Meet the College of Science and Engineering (CSE) Ambassadors:

cse ambassadors.jpgThis newly formed CSE student group participates in a lot of amazing activities in our college.  If you've visited campus, you have probably already spoken with one of our CSE Ambassadors! These outstanding students share their experiences with students in grades K-12 by meeting individually with students on campus, visiting local schools, attending science and engineering events (such as FIRST Robotics conferences, Science Olympiad competitions, and more), and giving campus tours.

CSE Ambassadors recently started a pilot mentorship program for current CSE freshmen.  The official mentor program will kick-off in fall 2011. Check out the mentorship website this summer to sign up for a mentor! You can meet some of the officers and mentors who are members of CSE Ambassadors on their website.

In addition to the outreach and mentoring programs, CSE Ambassadors also get an inside look at many of the departments within the College of Science and Engineering.  Last semester, CSE Ambassadors got to learn about the huge telescope on the roof of Tate Lab of Physics. Check out some photos of recent events.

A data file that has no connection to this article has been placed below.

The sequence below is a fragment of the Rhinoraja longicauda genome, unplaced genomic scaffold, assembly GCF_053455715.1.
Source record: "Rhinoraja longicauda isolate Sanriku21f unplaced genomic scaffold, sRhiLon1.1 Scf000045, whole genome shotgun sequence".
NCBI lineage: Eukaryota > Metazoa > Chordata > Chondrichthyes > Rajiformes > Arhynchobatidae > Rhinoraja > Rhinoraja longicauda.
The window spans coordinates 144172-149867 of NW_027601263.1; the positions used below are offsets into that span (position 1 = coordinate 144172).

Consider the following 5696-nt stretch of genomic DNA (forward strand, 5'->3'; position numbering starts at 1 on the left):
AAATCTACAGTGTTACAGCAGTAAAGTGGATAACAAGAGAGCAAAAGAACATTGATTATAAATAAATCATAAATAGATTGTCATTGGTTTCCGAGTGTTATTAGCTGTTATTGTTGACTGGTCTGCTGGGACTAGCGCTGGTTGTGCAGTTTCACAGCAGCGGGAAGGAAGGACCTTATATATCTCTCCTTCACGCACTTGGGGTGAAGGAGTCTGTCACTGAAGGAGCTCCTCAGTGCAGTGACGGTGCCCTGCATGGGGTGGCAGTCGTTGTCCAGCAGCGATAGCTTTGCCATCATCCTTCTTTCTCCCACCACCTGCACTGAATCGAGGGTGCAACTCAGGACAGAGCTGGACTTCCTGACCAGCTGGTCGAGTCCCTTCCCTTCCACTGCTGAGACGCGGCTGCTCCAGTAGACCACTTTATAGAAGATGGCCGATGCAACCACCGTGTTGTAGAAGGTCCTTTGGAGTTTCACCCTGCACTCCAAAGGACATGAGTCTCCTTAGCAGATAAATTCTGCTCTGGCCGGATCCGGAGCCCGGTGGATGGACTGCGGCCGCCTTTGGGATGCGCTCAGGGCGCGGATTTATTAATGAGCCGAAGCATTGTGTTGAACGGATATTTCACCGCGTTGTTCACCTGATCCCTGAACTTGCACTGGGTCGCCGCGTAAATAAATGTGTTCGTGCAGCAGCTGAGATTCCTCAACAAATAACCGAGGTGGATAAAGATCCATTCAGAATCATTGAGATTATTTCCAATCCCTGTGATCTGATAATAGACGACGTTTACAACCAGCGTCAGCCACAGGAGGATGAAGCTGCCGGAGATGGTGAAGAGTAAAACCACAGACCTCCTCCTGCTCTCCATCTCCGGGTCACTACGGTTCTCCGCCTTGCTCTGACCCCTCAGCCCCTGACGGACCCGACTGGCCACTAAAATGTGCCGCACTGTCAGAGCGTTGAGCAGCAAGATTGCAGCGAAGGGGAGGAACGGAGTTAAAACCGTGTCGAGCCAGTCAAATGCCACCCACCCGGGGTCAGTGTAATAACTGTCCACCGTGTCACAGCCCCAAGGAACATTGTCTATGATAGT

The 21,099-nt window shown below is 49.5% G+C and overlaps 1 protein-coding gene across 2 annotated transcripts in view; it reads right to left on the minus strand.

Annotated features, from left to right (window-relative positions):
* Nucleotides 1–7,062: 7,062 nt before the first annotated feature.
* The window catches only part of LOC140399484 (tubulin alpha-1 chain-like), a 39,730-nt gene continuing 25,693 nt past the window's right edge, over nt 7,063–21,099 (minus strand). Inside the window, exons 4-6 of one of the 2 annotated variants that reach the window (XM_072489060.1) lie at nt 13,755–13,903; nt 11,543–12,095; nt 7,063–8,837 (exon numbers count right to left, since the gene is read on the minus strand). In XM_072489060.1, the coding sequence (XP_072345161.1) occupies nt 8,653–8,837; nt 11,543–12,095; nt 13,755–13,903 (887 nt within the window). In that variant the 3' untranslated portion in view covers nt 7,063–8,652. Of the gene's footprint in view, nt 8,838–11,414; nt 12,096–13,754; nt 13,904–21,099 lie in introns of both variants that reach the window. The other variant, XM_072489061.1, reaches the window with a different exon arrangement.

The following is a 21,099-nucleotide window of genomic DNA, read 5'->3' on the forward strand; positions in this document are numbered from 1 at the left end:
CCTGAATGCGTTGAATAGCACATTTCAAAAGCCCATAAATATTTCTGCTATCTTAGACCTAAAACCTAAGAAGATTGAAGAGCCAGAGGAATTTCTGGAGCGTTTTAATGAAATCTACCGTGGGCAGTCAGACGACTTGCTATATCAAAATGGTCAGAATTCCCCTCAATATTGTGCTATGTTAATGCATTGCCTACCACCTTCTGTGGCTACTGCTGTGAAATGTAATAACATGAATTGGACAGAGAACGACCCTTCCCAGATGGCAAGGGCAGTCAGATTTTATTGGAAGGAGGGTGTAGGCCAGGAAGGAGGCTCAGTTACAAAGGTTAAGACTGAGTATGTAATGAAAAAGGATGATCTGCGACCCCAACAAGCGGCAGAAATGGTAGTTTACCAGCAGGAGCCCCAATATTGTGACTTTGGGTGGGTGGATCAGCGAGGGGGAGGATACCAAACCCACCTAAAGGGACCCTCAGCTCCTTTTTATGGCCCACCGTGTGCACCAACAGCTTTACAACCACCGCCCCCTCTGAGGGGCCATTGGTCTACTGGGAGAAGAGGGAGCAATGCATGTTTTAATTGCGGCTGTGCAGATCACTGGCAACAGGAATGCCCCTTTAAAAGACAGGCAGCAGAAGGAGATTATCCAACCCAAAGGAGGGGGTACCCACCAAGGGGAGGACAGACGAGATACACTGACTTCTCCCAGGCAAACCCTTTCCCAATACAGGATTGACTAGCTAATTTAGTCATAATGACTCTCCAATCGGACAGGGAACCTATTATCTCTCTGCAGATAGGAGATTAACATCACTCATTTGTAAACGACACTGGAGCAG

If this sounds like fun to you, I encourage you to watch the CSE Ambassadors recruitment video, which won second place at the February CSE Student Organization Fair hosted by the Society of Hispanic Professional Engineers.

I am lucky to be an adviser for this group. I get to work with truly incredible students in the College of Science and Engineering. I hope to see you at our meetings next fall!

College of Food, Agricultural and Natural Resource Sciences (CFANS) horticulture students have already begun growing season preparations on "Cornercopia" the CFANS student-lead organic farm on the University's St. Paul campus. Cornercopia provides the opportunity for horticulture students to get hands-on learning experience right on campus. Not only are students studying and growing herbs and vegetables, they are also responsible for the business-end of the farm--marketing and selling the produce. The students working on this project have actually put together their own Cornercopia Blog.


organic jpgThe organic farm has relocated this year to the northeast section of the St. Paul campus. The vegetables that are grown on this organic farm will be sold at the U of M Farmer's Market on Wednesdays from July to October.

organic farm6.jpg